I do not often have much good to say about the New York Times, but I have to admit they have written a decent piece about Saddam Hussein, the massive amount of voluteers that wish to be his executioner and the hanging proccess in Iraq.
Officials have considered staging a public hanging in Baghdad’s largest sports arena, Shaab Stadium, and filling the place with tens of thousands of spectators, according to a high-ranking government official involved in the executions process, who agreed to discuss the subject on condition of anonymity because he was not authorized to speak about it on the record.
But while such a spectacle might satisfy a communal need for closure, the authorities have rejected the idea for security reasons. A target that big, they say, would be highly vulnerable to attack by Sunni insurgents who might try to lob a few mortar shells into the crowd or ambush spectators on their way to and from the event.
Government hangings are now conducted in a prison complex in eastern Baghdad. Mr. Hussein, who is being held at Camp Cropper, an American military prison near Baghdad International Airport, could be transported to those gallows by helicopter. But officials worry that the trip would present an unnecessary opportunity for a rescue attempt by his sympathizers.
Most likely, officials say, Mr. Hussein will be hanged at gallows specially built for him at Camp Cropper.
Now, while I do understand the appeal to those that suffered under Saddam Husseins dictatorship to see him die, I have a severe distaste for public executions. I find that they even debated the point of hanging him in in a sports arena to be macabre to say the least.
Further down in the article it states that the UN has requested that the Iraqi government commute the sentences of all the prisoners on Iraq’s death row.
But Iraqi leaders have rebuffed calls for the abolishment of the death penalty, arguing that it serves as a deterrent to crimes.
As well they should, the UN once again shows its favoring of dictators in this ludicrous request.
The current hanging procedures are an improvement over the methods used by Mr. Hussein, who conducted mass executions in a hangarlike building at Abu Ghraib prison. According to human rights groups, hundreds of prisoners were executed in a span of a few weeks in the 1990s to address prison overcrowding.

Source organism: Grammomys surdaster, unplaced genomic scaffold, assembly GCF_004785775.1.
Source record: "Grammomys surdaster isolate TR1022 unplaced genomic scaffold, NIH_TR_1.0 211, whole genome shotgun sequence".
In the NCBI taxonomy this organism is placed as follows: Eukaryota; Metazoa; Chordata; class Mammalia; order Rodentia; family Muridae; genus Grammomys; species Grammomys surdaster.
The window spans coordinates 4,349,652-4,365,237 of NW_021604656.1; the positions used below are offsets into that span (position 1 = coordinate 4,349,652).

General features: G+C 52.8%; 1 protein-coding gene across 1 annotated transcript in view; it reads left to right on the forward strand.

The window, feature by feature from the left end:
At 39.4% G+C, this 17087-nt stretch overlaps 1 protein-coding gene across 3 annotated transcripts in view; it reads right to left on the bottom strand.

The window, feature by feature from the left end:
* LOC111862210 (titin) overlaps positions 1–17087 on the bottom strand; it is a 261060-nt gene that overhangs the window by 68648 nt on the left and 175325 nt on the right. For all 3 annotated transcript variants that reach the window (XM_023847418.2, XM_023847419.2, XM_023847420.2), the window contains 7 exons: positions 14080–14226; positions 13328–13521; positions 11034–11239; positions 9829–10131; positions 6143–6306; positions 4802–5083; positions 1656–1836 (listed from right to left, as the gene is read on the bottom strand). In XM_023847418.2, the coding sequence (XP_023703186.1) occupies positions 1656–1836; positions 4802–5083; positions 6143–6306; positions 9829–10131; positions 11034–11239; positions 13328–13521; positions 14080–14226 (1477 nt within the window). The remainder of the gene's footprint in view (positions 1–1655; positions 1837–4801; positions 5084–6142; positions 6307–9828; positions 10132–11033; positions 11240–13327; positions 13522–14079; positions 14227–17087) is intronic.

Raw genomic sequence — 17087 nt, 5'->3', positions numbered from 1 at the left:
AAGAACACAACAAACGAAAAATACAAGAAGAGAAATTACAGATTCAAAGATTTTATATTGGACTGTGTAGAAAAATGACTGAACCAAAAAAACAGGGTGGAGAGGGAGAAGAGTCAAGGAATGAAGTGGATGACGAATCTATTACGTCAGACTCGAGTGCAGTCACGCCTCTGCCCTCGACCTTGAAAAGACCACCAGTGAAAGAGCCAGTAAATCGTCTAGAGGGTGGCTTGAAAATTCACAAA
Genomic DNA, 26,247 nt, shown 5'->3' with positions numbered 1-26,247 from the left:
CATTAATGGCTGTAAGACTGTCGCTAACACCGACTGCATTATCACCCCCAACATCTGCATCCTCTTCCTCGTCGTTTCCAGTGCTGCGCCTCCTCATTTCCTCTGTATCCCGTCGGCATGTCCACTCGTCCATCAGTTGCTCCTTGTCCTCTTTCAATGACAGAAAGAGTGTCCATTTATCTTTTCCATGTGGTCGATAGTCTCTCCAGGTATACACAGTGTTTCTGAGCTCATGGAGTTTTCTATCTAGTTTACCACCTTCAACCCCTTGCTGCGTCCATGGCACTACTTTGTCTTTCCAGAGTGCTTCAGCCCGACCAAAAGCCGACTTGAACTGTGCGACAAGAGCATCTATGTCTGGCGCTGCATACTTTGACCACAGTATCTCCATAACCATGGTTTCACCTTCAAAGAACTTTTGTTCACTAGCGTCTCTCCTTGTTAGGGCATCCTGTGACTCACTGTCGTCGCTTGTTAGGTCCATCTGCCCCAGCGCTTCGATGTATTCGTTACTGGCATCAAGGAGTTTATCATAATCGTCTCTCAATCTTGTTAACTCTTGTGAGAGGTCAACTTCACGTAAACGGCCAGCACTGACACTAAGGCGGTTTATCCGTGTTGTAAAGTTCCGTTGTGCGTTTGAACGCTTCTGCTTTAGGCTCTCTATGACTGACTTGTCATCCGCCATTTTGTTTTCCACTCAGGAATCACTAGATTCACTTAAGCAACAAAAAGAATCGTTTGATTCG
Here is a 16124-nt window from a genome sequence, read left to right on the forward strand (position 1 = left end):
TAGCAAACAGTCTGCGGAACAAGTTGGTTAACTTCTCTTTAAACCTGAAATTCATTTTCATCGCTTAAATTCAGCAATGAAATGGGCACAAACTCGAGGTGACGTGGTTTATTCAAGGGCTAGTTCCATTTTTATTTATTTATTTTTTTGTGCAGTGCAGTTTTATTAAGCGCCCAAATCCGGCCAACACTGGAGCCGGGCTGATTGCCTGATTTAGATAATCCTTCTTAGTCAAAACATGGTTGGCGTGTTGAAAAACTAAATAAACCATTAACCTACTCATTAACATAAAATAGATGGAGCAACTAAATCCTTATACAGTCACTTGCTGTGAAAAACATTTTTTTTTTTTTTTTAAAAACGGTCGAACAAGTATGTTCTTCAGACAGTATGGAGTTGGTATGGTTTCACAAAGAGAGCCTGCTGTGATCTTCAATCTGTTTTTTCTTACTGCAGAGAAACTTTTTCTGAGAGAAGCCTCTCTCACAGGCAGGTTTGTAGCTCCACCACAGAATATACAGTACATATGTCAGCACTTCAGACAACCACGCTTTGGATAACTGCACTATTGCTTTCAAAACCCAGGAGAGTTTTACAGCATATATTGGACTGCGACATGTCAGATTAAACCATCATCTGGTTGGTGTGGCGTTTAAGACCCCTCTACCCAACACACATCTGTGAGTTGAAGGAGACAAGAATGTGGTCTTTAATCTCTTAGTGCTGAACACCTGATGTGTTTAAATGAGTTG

Mr. Hussein himself asked the court to execute him by firing squad, the method used for soldiers sentenced to death. He said it was his right because he was commander in chief of Iraq’s armed forces at the time of the events in Dujail. His request was denied.
The protocols for his hanging have not yet been determined, including who will get to attend, Maliki administration officials said. In a standard Iraqi hanging, the attendance is limited to representatives from the Justice Ministry, the Interior Ministry and the prime minister’s office, and a doctor. Mr. Shibli, the justice minister, said the convict’s lawyer was allowed to attend, as well as a member of the clergy of the victim’s choice, though in practice they rarely do.
The usual videographer and photographer will probably be on hand, as well, to record the hanging, officials said, and excerpts of the event may be shown later on national television. Mr. Ridha says the Iraqi people will want to see it.
Distasteful in my eyes to show it on public television, then again, I have never had to suffer as these people have under his rule. Especially if the government feels that this may bring about a certain amount of closure and perhaps help, somehow, in stabilizing their country.
This all hinges on whether or not the proccess in complete in time for Saddam to be hanged at all. From what I could find, Iraqi law states that a person cannot be hanged if they are over the age of 70, which Saddam will be in April, I believe.
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